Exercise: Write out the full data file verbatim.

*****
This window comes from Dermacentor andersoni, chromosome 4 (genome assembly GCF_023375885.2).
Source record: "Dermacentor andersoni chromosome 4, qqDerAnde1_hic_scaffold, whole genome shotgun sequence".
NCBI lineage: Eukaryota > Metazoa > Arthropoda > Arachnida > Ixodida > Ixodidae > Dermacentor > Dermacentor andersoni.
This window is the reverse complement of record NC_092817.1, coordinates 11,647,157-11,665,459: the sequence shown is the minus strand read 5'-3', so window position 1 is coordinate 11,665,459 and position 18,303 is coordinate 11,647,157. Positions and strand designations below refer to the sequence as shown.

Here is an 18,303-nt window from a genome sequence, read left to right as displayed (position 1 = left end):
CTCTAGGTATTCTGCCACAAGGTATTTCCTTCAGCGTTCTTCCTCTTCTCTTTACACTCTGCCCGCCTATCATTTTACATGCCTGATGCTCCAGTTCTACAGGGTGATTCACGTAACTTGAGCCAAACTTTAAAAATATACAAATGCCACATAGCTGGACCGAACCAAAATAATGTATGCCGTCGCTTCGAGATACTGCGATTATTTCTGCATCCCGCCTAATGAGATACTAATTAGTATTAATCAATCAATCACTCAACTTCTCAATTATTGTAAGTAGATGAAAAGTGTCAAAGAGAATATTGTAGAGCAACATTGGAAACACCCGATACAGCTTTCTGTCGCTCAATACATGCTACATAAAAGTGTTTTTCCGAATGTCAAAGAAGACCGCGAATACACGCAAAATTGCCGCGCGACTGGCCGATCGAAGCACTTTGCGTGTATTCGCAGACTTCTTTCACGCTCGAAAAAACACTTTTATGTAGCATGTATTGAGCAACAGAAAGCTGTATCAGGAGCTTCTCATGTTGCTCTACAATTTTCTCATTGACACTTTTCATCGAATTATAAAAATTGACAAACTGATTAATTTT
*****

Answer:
This window comes from Dermacentor andersoni, chromosome 4 (genome assembly GCF_023375885.2).
Source record: "Dermacentor andersoni chromosome 4, qqDerAnde1_hic_scaffold, whole genome shotgun sequence".
NCBI lineage: Eukaryota > Metazoa > Arthropoda > Arachnida > Ixodida > Ixodidae > Dermacentor > Dermacentor andersoni.
This window is the reverse complement of record NC_092817.1, coordinates 11,647,157-11,665,459: the sequence shown is the minus strand read 5'-3', so window position 1 is coordinate 11,665,459 and position 18,303 is coordinate 11,647,157. Positions and strand designations below refer to the sequence as shown.

Here is an 18,303-nt window from a genome sequence, read left to right as displayed (position 1 = left end):
CTCTAGGTATTCTGCCACAAGGTATTTCCTTCAGCGTTCTTCCTCTTCTCTTTACACTCTGCCCGCCTATCATTTTACATGCCTGATGCTCCAGTTCTACAGGGTGATTCACGTAACTTGAGCCAAACTTTAAAAATATACAAATGCCACATAGCTGGACCGAACCAAAATAATGTATGCCGTCGCTTCGAGATACTGCGATTATTTCTGCATCCCGCCTAATGAGATACTAATTAGTATTAATCAATCAATCACTCAACTTCTCAATTATTGTAAGTAGATGAAAAGTGTCAAAGAGAATATTGTAGAGCAACATTGGAAACACCCGATACAGCTTTCTGTCGCTCAATACATGCTACATAAAAGTGTTTTTCCGAATGTCAAAGAAGACCGCGAATACACGCAAAATTGCCGCGCGACTGGCCGATCGAAGCACTTTGCGTGTATTCGCAGACTTCTTTCACGCTCGAAAAAACACTTTTATGTAGCATGTATTGAGCAACAGAAAGCTGTATCAGGAGCTTCTCATGTTGCTCTACAATTTTCTCATTGACACTTTTCATCGAATTATAAAAATTGACAAACTGATTAATTTT